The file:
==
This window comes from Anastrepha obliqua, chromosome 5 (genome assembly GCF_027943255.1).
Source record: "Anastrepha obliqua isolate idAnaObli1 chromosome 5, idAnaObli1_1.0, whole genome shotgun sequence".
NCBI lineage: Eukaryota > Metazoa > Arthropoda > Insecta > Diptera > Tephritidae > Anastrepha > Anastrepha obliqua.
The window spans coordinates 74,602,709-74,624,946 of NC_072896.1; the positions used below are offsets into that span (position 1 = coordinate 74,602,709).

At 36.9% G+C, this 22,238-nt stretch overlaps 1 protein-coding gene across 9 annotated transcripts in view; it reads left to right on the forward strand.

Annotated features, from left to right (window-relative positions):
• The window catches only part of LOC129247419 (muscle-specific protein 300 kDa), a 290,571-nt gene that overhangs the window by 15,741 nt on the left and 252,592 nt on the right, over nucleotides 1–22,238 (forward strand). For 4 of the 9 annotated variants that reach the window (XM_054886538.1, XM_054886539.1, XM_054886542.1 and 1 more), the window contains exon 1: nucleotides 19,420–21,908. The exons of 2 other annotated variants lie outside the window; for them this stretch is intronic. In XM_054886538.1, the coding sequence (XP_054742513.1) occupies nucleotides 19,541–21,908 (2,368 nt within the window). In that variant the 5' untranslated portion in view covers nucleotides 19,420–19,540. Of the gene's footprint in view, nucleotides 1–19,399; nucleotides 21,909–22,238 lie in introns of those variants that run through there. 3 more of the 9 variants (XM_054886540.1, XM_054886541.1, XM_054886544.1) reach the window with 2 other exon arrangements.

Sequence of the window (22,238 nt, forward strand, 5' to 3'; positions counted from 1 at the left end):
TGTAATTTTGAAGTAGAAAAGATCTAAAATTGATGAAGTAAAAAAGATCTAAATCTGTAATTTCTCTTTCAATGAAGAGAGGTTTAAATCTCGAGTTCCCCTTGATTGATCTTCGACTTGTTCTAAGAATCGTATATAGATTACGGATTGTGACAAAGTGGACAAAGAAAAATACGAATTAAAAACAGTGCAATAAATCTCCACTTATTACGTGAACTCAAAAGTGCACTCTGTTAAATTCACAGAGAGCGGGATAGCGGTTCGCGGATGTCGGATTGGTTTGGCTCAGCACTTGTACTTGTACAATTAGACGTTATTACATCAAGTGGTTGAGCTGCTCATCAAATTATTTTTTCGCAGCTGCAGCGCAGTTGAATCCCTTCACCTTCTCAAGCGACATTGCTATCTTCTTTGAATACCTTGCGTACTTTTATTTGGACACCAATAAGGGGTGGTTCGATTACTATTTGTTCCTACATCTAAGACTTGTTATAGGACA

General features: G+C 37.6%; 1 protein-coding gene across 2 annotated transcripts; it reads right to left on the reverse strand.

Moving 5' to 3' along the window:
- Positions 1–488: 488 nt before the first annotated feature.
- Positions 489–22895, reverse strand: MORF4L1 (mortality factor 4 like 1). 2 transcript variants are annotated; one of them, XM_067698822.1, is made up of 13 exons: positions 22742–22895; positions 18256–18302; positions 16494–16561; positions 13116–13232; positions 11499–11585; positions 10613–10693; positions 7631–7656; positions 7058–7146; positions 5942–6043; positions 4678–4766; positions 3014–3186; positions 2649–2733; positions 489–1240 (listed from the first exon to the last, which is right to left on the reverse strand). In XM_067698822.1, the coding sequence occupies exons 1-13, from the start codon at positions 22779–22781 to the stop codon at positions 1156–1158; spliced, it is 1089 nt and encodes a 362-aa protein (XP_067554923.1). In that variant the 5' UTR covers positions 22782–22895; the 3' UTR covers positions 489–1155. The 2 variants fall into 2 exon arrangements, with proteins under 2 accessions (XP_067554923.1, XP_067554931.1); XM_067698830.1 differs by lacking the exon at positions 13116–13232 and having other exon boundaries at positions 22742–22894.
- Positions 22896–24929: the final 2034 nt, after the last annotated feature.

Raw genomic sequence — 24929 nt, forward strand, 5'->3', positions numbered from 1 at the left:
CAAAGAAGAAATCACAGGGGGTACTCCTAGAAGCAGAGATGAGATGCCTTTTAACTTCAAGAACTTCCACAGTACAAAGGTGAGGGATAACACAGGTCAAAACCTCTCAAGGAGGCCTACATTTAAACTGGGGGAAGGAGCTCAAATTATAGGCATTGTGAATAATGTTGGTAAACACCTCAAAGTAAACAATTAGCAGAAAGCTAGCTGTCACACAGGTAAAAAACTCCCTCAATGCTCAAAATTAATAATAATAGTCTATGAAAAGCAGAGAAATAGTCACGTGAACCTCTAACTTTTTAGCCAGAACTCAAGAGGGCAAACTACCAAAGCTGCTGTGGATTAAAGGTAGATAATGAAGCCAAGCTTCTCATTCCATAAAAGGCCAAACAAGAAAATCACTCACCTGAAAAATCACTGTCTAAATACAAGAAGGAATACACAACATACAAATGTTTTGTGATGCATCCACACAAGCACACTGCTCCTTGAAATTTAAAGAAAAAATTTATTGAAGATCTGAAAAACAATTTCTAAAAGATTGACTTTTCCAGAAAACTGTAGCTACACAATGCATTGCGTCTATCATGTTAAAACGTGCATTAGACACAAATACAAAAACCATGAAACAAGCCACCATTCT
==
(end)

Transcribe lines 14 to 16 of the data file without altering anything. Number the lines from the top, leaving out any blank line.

- Positions 22896–24929: the final 2034 nt, after the last annotated feature.

Raw genomic sequence — 24929 nt, forward strand, 5'->3', positions numbered from 1 at the left:
CAAAGAAGAAATCACAGGGGGTACTCCTAGAAGCAGAGATGAGATGCCTTTTAACTTCAAGAACTTCCACAGTACAAAGGTGAGGGATAACACAGGTCAAAACCTCTCAAGGAGGCCTACATTTAAACTGGGGGAAGGAGCTCAAATTATAGGCATTGTGAATAATGTTGGTAAACACCTCAAAGTAAACAATTAGCAGAAAGCTAGCTGTCACACAGGTAAAAAACTCCCTCAATGCTCAAAATTAATAATAATAGTCTATGAAAAGCAGAGAAATAGTCACGTGAACCTCTAACTTTTTAGCCAGAACTCAAGAGGGCAAACTACCAAAGCTGCTGTGGATTAAAGGTAGATAATGAAGCCAAGCTTCTCATTCCATAAAAGGCCAAACAAGAAAATCACTCACCTGAAAAATCACTGTCTAAATACAAGAAGGAATACACAACATACAAATGTTTTGTGATGCATCCACACAAGCACACTGCTCCTTGAAATTTAAAGAAAAAATTTATTGAAGATCTGAAAAACAATTTCTAAAAGATTGACTTTTCCAGAAAACTGTAGCTACACAATGCATTGCGTCTATCATGTTAAAACGTGCATTAGACACAAATACAAAAACCATGAAACAAGCCACCATTCT